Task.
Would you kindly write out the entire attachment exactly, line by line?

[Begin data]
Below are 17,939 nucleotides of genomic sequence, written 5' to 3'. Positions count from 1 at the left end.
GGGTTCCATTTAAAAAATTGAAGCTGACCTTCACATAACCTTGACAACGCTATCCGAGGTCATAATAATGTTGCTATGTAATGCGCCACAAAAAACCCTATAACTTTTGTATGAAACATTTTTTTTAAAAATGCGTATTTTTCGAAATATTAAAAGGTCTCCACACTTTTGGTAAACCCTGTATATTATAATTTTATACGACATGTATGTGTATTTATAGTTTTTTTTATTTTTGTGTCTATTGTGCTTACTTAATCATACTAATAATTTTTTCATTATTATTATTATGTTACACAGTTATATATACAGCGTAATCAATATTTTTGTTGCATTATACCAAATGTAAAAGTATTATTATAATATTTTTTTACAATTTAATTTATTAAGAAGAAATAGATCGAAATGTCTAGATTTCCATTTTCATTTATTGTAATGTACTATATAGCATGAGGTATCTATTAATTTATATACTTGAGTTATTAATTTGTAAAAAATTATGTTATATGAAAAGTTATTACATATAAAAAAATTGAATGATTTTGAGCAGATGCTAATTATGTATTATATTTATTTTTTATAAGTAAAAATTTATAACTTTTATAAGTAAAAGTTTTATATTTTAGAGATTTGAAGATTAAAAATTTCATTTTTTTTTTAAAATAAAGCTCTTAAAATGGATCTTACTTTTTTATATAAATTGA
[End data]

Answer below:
Below are 17,939 nucleotides of genomic sequence, written 5' to 3'. Positions count from 1 at the left end.
GGGTTCCATTTAAAAAATTGAAGCTGACCTTCACATAACCTTGACAACGCTATCCGAGGTCATAATAATGTTGCTATGTAATGCGCCACAAAAAACCCTATAACTTTTGTATGAAACATTTTTTTTAAAAATGCGTATTTTTCGAAATATTAAAAGGTCTCCACACTTTTGGTAAACCCTGTATATTATAATTTTATACGACATGTATGTGTATTTATAGTTTTTTTTATTTTTGTGTCTATTGTGCTTACTTAATCATACTAATAATTTTTTCATTATTATTATTATGTTACACAGTTATATATACAGCGTAATCAATATTTTTGTTGCATTATACCAAATGTAAAAGTATTATTATAATATTTTTTTACAATTTAATTTATTAAGAAGAAATAGATCGAAATGTCTAGATTTCCATTTTCATTTATTGTAATGTACTATATAGCATGAGGTATCTATTAATTTATATACTTGAGTTATTAATTTGTAAAAAATTATGTTATATGAAAAGTTATTACATATAAAAAAATTGAATGATTTTGAGCAGATGCTAATTATGTATTATATTTATTTTTTATAAGTAAAAATTTATAACTTTTATAAGTAAAAGTTTTATATTTTAGAGATTTGAAGATTAAAAATTTCATTTTTTTTTTAAAATAAAGCTCTTAAAATGGATCTTACTTTTTTATATAAATTGA